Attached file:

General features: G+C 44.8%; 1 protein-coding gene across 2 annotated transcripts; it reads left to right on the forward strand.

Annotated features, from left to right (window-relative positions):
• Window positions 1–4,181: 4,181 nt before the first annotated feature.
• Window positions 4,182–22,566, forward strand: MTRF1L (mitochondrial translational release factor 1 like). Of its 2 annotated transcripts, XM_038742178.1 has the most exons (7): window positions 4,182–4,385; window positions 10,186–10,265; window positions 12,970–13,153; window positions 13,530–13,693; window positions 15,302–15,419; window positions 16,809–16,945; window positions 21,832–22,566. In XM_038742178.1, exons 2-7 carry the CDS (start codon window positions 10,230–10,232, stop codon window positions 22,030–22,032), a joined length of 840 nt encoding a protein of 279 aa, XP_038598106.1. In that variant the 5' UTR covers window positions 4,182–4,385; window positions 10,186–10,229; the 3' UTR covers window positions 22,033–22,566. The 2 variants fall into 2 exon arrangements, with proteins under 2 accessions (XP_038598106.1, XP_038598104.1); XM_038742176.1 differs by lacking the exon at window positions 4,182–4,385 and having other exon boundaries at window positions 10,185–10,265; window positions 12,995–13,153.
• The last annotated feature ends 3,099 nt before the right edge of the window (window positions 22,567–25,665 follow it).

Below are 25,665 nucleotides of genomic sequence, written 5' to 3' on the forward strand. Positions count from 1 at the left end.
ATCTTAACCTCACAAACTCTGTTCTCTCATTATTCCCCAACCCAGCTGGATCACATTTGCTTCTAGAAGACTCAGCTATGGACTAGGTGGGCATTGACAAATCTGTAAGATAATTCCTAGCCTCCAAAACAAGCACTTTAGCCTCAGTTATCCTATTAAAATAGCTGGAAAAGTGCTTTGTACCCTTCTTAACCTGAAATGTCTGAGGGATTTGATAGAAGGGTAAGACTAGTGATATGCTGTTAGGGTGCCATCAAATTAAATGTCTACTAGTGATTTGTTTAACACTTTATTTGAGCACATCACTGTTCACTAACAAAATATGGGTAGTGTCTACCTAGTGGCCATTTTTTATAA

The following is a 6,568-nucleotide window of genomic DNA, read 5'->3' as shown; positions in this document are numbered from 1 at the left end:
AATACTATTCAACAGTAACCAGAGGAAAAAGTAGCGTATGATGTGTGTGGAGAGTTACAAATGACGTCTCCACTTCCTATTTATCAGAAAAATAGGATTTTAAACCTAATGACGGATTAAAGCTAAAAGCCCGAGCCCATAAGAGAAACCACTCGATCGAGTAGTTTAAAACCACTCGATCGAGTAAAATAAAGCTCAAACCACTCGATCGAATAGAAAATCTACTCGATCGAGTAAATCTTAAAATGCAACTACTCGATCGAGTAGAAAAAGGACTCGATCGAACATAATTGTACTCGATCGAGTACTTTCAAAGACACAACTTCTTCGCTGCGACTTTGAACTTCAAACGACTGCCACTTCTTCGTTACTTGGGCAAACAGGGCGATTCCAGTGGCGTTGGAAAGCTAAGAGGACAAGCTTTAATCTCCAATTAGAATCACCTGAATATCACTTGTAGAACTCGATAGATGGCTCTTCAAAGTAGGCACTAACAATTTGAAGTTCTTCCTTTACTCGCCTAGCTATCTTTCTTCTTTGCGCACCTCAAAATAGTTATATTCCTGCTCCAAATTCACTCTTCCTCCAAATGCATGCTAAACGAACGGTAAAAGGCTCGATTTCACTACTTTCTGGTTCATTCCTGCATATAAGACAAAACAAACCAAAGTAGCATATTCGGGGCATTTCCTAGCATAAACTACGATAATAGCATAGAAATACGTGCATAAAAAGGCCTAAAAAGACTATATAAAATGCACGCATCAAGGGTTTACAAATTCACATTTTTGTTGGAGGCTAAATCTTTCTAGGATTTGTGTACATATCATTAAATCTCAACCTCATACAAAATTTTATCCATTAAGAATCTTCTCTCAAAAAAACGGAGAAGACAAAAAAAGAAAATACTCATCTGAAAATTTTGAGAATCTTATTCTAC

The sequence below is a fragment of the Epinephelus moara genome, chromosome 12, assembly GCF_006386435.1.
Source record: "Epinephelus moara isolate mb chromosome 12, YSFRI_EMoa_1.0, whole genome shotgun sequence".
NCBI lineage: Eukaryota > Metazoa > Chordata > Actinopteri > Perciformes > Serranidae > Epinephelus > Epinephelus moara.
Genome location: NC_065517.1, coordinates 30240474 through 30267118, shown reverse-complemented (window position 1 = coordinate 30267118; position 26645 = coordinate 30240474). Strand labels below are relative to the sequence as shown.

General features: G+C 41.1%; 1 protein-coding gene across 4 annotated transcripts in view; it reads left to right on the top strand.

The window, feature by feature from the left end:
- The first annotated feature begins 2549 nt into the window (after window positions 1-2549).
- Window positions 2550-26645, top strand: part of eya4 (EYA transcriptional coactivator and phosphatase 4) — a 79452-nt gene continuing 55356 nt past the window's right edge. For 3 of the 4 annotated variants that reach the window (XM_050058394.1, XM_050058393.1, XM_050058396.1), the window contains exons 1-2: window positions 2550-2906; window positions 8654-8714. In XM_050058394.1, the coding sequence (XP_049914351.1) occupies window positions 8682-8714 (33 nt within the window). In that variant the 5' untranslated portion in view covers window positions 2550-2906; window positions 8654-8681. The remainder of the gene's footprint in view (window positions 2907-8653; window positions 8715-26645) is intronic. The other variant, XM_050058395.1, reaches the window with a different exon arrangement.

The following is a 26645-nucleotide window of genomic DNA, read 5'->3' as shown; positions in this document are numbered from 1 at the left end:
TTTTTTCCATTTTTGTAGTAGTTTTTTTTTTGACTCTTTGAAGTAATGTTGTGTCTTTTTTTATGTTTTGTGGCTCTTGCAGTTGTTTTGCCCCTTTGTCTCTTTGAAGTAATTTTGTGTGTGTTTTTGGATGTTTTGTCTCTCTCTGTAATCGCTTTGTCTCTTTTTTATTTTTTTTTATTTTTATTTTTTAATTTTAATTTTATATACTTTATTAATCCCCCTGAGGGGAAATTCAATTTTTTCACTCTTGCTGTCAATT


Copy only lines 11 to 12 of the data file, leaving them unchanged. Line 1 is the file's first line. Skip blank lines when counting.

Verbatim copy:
Source record: "Epinephelus moara isolate mb chromosome 12, YSFRI_EMoa_1.0, whole genome shotgun sequence".
NCBI lineage: Eukaryota > Metazoa > Chordata > Actinopteri > Perciformes > Serranidae > Epinephelus > Epinephelus moara.